All posts in tag: Politics & Law

Sandra Susan Smith It is Time to Talk Reparations for Ferguson…and Beyond

Even before its March 4th release, the key findings of the Department of Justice’s (DOJ) investigation into the Ferguson Police Department’s (FPD) practices were fairly well known, having been reported on and discussed extensively in the media. With compelling evidence drawn from multiple sources and backed by statistical analysis, the … More >

Robert Reich The conundrum of corporation and nation

The U.S. economy is picking up steam but most Americans aren’t feeling it. By contrast, most European economies are still in bad shape, but most Europeans are doing relatively well.

What’s behind this? Two big facts.

First, American corporations exert far more political influence in the United States than their counterparts exert … More >

Dan Farber The Ebola panic

The National Lampoon once put out a mock edition of a newspaper from the fictional city of Dacron, Ohio. There was a screaming headline reading: TWO DACRON WOMEN MISSING. A much smaller subheading read: Japan destroyed by tidal wave.

We are now seeing something similar in the U.S. reaction to Ebola. … More >

Carola Binder The Brazilian election and Central Bank independence

Brazilians will head to the polls on Oct. 5 to vote in a tight presidential race. President Dilma Rousseff’s leading challenger is Socialist Party candidate Marina Silva. A key component of Silva’s economic platform is her support for a more independent central bank. Central bank independence, long a topic of interest to … More >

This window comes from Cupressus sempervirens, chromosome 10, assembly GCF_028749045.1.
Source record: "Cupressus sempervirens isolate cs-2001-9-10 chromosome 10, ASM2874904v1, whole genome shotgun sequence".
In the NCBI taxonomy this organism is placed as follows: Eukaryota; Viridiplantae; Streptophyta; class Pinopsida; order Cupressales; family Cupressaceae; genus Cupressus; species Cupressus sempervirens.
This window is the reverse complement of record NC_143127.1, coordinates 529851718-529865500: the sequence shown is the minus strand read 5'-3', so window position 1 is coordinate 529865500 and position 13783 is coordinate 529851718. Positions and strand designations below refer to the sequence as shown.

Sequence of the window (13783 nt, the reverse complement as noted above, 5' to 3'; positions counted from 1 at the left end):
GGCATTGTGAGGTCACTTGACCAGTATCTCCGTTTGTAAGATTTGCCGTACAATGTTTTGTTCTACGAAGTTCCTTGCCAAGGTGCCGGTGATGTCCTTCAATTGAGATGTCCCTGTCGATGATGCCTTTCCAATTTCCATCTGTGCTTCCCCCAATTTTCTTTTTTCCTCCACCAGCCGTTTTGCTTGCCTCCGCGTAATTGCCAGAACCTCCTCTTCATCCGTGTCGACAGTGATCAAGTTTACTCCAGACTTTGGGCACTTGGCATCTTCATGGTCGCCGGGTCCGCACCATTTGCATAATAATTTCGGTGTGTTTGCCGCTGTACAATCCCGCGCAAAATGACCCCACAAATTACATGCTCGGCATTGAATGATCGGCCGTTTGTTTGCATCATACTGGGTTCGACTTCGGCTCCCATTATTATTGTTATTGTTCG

Robin Lakoff Dialectics of dialect

There are many interesting tales to tell about the current NFL scandals; many have been told, eloquently and well. But some seemingly minor points have been overlooked, and should not be, especially as their understanding extends well beyond the range of the NFL.

When Adrian Peterson, the Minnesota Vikings running back, … More >

Robin Lakoff My Hillary prediction

I am now in a position to make a prediction: Hillary Rodham Clinton will not be the Democratic candidate for president in 2016.

Remember: you read it here first.

Why do I think that? Because I have been following the rants of the commentariat on the topic for the last couple of … More >

Eric Biber Obamacare’s lessons for the future of EPA’s CO2 rule

There has (rightly) been a lot of attention paid to the Environmental Protection Agency’s proposed rule controlling greenhouse gas emissions from power plants pursuant to Clean Air Act, Section 111(d). All of that analysis — how effective the rule will be, how it will be implemented, the prospects for successful … More >

Miranda Everitt Closing loopholes or eroding rights? The politics of food stamps and ‘heat and eat’

By Miranda Everitt and Philip Rocco — Read enough political journalism and you will likely be persuaded of a simple truth: public policy exists to serve economic ends. We grant tax deductions to encourage home ownership; we extend unemployment insurance to support consumer spending during a crisis. But there is more to … More >

Robin Lakoff The ever-fascinating Christie

The most interesting thing about Chris Christie’s apology is that it was no apology.

An apology is a speech act – an utterance that is in some way world-changing. Apologies change the world by reversing the power of speaker and addressee: the speaker puts himself intentionally in a one-down position as … More >

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